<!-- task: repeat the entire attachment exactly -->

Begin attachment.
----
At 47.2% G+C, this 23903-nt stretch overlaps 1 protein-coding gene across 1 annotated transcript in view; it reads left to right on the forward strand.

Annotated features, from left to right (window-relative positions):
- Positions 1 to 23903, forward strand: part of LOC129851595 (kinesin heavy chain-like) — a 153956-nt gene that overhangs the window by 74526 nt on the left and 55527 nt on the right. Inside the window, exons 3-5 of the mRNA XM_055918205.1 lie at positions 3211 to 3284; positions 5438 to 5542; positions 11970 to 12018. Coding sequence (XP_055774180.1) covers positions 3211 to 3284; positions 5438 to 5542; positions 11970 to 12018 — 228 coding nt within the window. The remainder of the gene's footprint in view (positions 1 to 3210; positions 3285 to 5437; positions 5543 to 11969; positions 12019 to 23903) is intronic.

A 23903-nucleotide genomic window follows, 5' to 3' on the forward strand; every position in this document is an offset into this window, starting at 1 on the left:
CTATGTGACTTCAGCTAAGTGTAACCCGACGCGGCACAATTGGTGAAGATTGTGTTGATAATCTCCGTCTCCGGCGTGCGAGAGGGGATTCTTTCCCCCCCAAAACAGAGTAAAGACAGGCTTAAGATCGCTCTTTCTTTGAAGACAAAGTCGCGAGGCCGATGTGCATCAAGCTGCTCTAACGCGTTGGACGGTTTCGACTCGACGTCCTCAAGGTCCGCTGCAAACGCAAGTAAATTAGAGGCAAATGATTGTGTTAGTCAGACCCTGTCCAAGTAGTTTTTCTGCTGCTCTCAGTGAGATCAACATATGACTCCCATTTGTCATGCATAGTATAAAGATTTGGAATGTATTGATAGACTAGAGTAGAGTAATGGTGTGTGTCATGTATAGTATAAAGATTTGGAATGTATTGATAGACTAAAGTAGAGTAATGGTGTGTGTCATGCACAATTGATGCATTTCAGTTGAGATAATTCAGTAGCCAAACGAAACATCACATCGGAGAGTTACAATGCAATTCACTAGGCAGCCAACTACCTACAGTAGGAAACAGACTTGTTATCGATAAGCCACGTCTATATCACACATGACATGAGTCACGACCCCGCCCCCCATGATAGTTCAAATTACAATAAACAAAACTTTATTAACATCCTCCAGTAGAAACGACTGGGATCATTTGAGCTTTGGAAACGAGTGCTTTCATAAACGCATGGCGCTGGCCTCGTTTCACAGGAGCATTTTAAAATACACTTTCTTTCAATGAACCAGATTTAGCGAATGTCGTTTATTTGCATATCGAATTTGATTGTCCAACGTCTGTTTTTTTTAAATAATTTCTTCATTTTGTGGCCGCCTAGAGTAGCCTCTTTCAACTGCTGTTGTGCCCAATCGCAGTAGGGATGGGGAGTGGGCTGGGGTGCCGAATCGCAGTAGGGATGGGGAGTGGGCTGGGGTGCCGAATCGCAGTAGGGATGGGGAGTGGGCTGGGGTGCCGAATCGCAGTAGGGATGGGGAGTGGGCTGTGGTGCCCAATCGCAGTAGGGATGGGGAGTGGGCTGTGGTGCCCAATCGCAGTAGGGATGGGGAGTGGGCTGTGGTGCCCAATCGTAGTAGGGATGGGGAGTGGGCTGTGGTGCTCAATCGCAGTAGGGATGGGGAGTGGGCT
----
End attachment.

At 47.2% G+C, this 23903-nt stretch overlaps 1 protein-coding gene across 1 annotated transcript in view; it reads left to right on the forward strand.

Annotated features, from left to right (window-relative positions):
- Positions 1 to 23903, forward strand: part of LOC129851595 (kinesin heavy chain-like) — a 153956-nt gene that overhangs the window by 74526 nt on the left and 55527 nt on the right. Inside the window, exons 3-5 of the mRNA XM_055918205.1 lie at positions 3211 to 3284; positions 5438 to 5542; positions 11970 to 12018. Coding sequence (XP_055774180.1) covers positions 3211 to 3284; positions 5438 to 5542; positions 11970 to 12018 — 228 coding nt within the window. The remainder of the gene's footprint in view (positions 1 to 3210; positions 3285 to 5437; positions 5543 to 11969; positions 12019 to 23903) is intronic.

A 23903-nucleotide genomic window follows, 5' to 3' on the forward strand; every position in this document is an offset into this window, starting at 1 on the left:
CTATGTGACTTCAGCTAAGTGTAACCCGACGCGGCACAATTGGTGAAGATTGTGTTGATAATCTCCGTCTCCGGCGTGCGAGAGGGGATTCTTTCCCCCCCAAAACAGAGTAAAGACAGGCTTAAGATCGCTCTTTCTTTGAAGACAAAGTCGCGAGGCCGATGTGCATCAAGCTGCTCTAACGCGTTGGACGGTTTCGACTCGACGTCCTCAAGGTCCGCTGCAAACGCAAGTAAATTAGAGGCAAATGATTGTGTTAGTCAGACCCTGTCCAAGTAGTTTTTCTGCTGCTCTCAGTGAGATCAACATATGACTCCCATTTGTCATGCATAGTATAAAGATTTGGAATGTATTGATAGACTAGAGTAGAGTAATGGTGTGTGTCATGTATAGTATAAAGATTTGGAATGTATTGATAGACTAAAGTAGAGTAATGGTGTGTGTCATGCACAATTGATGCATTTCAGTTGAGATAATTCAGTAGCCAAACGAAACATCACATCGGAGAGTTACAATGCAATTCACTAGGCAGCCAACTACCTACAGTAGGAAACAGACTTGTTATCGATAAGCCACGTCTATATCACACATGACATGAGTCACGACCCCGCCCCCCATGATAGTTCAAATTACAATAAACAAAACTTTATTAACATCCTCCAGTAGAAACGACTGGGATCATTTGAGCTTTGGAAACGAGTGCTTTCATAAACGCATGGCGCTGGCCTCGTTTCACAGGAGCATTTTAAAATACACTTTCTTTCAATGAACCAGATTTAGCGAATGTCGTTTATTTGCATATCGAATTTGATTGTCCAACGTCTGTTTTTTTTAAATAATTTCTTCATTTTGTGGCCGCCTAGAGTAGCCTCTTTCAACTGCTGTTGTGCCCAATCGCAGTAGGGATGGGGAGTGGGCTGGGGTGCCGAATCGCAGTAGGGATGGGGAGTGGGCTGGGGTGCCGAATCGCAGTAGGGATGGGGAGTGGGCTGGGGTGCCGAATCGCAGTAGGGATGGGGAGTGGGCTGTGGTGCCCAATCGCAGTAGGGATGGGGAGTGGGCTGTGGTGCCCAATCGCAGTAGGGATGGGGAGTGGGCTGTGGTGCCCAATCGTAGTAGGGATGGGGAGTGGGCTGTGGTGCTCAATCGCAGTAGGGATGGGGAGTGGGCT